Conditions

Alpine Weather: Getting buried

0 Comments 17 February 2011

Alpine Meadows picked up another 34 inches in the past 24 hours as of 6 a.m., just 1 inch shy of the biggest 24 hour total this season back on 11/20.  That brings the 3 day storm total to 54 inches(4.5 feet) so far!  We are only about halfway through this 5-6 day storm.

Heavy snow is already approaching the area from the West this morning as the low pressure off the coast strengthens.  A wave of moisture will rotate inland today & tonight dragging a front through Tahoe.  Expecting another 10-15 inches today and 12-18 tonight for a 24 hour total of 22-33 more inches by tomorrow morning.

Then tomorrow the front stall across the area and the flow becomes more Southerly with steady snowfall continuing.  We should pick up another 10-15 inches during the day tomorrow and then 3-6 tomorrow night as the heaviest moisture moves to our South and East.  By Saturday we should have picked up another 3-5 feet on top of the 4.5 feet we have received so far.  That would bring the storm total to 7-9 feet as we begin to clear out and dig out over the weekend.

The storm coming down the coast for Monday and Tuesday is still trending far enough off the coast that we only see clouds and maybe a few flakes.  The slightest shift to the East would mean that we see more accumulating snow.  There is another inside slider storm coming down over land for Wednesday and Thursday which would bring more cold and snow showers.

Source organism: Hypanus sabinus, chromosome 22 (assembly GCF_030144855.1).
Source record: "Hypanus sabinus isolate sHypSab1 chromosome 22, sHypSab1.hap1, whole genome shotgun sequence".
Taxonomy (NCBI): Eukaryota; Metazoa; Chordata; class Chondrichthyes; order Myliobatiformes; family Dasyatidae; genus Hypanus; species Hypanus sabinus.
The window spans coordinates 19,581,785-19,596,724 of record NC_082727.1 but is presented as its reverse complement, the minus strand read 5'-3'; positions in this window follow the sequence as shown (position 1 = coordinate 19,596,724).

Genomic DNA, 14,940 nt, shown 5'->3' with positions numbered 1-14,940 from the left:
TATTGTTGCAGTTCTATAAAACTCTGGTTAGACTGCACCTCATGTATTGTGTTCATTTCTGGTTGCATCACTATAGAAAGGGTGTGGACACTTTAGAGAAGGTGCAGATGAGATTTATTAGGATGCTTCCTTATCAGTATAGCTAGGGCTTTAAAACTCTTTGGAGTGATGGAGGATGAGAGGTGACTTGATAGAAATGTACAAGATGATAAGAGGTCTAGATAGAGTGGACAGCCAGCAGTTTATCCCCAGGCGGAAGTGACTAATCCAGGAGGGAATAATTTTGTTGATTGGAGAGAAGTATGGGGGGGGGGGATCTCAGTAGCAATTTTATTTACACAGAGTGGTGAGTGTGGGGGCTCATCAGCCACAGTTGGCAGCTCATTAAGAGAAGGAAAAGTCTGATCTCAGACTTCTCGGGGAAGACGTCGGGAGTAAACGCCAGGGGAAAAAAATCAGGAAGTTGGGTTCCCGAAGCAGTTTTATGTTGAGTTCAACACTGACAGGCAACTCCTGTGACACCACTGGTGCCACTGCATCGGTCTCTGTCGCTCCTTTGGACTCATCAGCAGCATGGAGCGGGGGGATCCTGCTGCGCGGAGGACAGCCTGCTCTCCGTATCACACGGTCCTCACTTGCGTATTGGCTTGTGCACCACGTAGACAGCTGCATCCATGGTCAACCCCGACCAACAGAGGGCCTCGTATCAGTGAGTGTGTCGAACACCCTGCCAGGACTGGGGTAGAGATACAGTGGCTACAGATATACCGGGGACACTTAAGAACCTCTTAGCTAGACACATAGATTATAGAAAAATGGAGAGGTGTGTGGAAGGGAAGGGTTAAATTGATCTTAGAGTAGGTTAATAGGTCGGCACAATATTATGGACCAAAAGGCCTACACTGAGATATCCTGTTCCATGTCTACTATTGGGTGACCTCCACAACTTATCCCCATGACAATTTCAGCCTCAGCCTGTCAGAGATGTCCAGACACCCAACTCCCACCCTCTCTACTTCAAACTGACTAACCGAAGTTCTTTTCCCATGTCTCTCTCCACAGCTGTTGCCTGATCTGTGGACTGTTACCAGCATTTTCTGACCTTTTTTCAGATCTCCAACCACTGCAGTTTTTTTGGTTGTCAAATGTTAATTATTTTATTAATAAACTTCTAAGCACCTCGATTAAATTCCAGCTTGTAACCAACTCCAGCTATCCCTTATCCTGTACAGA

As we go into the following weekend and the beginning of March it appears that the ridge may reform back out in the Pacific around 160w just South of the Aleutian Islands.  That is the position where it was this week, and that would create a similar pattern where cold storms dive down from the North across the Pacific picking up moisture and dumping it on us.  Stay tuned.

BA The Weather Guru - who has written 30 posts on Ski Alpine Meadows.
The Weather Guru specializes in long range storm forecasting and snowfall predictions for the Tahoe Basin. He studied meteorology at Kean University and has been tracking snowstorms for over 20 years. He considers himself a Hobbyist that is passionate about weather and obsessed with big snowstorms.

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